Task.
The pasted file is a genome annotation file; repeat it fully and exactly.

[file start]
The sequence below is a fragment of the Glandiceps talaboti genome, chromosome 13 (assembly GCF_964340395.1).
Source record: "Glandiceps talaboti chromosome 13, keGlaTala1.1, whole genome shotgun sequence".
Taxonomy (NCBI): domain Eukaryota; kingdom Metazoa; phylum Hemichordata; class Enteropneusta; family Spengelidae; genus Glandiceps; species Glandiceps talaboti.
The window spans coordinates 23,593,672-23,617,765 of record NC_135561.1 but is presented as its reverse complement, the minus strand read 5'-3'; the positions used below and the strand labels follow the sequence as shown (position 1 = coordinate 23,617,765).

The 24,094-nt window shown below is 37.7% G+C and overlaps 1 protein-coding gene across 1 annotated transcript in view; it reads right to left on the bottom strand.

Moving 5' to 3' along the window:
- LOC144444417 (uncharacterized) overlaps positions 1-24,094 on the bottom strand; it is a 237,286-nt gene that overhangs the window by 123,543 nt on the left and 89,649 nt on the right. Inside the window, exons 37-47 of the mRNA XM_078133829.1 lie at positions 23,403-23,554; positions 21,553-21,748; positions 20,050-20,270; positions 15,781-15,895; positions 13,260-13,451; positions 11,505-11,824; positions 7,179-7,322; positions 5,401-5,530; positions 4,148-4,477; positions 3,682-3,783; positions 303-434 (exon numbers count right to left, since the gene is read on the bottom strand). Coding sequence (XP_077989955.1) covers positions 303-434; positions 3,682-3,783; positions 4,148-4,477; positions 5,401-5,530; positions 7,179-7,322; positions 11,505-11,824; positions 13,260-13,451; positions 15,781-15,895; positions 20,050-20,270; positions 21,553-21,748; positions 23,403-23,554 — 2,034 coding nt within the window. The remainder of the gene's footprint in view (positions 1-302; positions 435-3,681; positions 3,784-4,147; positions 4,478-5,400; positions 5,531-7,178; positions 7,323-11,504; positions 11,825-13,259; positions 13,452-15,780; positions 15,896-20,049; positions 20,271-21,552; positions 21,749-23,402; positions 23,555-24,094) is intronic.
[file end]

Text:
The sequence below is a fragment of the Glandiceps talaboti genome, chromosome 13 (assembly GCF_964340395.1).
Source record: "Glandiceps talaboti chromosome 13, keGlaTala1.1, whole genome shotgun sequence".
Taxonomy (NCBI): domain Eukaryota; kingdom Metazoa; phylum Hemichordata; class Enteropneusta; family Spengelidae; genus Glandiceps; species Glandiceps talaboti.
The window spans coordinates 23,593,672-23,617,765 of record NC_135561.1 but is presented as its reverse complement, the minus strand read 5'-3'; the positions used below and the strand labels follow the sequence as shown (position 1 = coordinate 23,617,765).

The 24,094-nt window shown below is 37.7% G+C and overlaps 1 protein-coding gene across 1 annotated transcript in view; it reads right to left on the bottom strand.

Moving 5' to 3' along the window:
- LOC144444417 (uncharacterized) overlaps positions 1-24,094 on the bottom strand; it is a 237,286-nt gene that overhangs the window by 123,543 nt on the left and 89,649 nt on the right. Inside the window, exons 37-47 of the mRNA XM_078133829.1 lie at positions 23,403-23,554; positions 21,553-21,748; positions 20,050-20,270; positions 15,781-15,895; positions 13,260-13,451; positions 11,505-11,824; positions 7,179-7,322; positions 5,401-5,530; positions 4,148-4,477; positions 3,682-3,783; positions 303-434 (exon numbers count right to left, since the gene is read on the bottom strand). Coding sequence (XP_077989955.1) covers positions 303-434; positions 3,682-3,783; positions 4,148-4,477; positions 5,401-5,530; positions 7,179-7,322; positions 11,505-11,824; positions 13,260-13,451; positions 15,781-15,895; positions 20,050-20,270; positions 21,553-21,748; positions 23,403-23,554 — 2,034 coding nt within the window. The remainder of the gene's footprint in view (positions 1-302; positions 435-3,681; positions 3,784-4,147; positions 4,478-5,400; positions 5,531-7,178; positions 7,323-11,504; positions 11,825-13,259; positions 13,452-15,780; positions 15,896-20,049; positions 20,271-21,552; positions 21,749-23,402; positions 23,555-24,094) is intronic.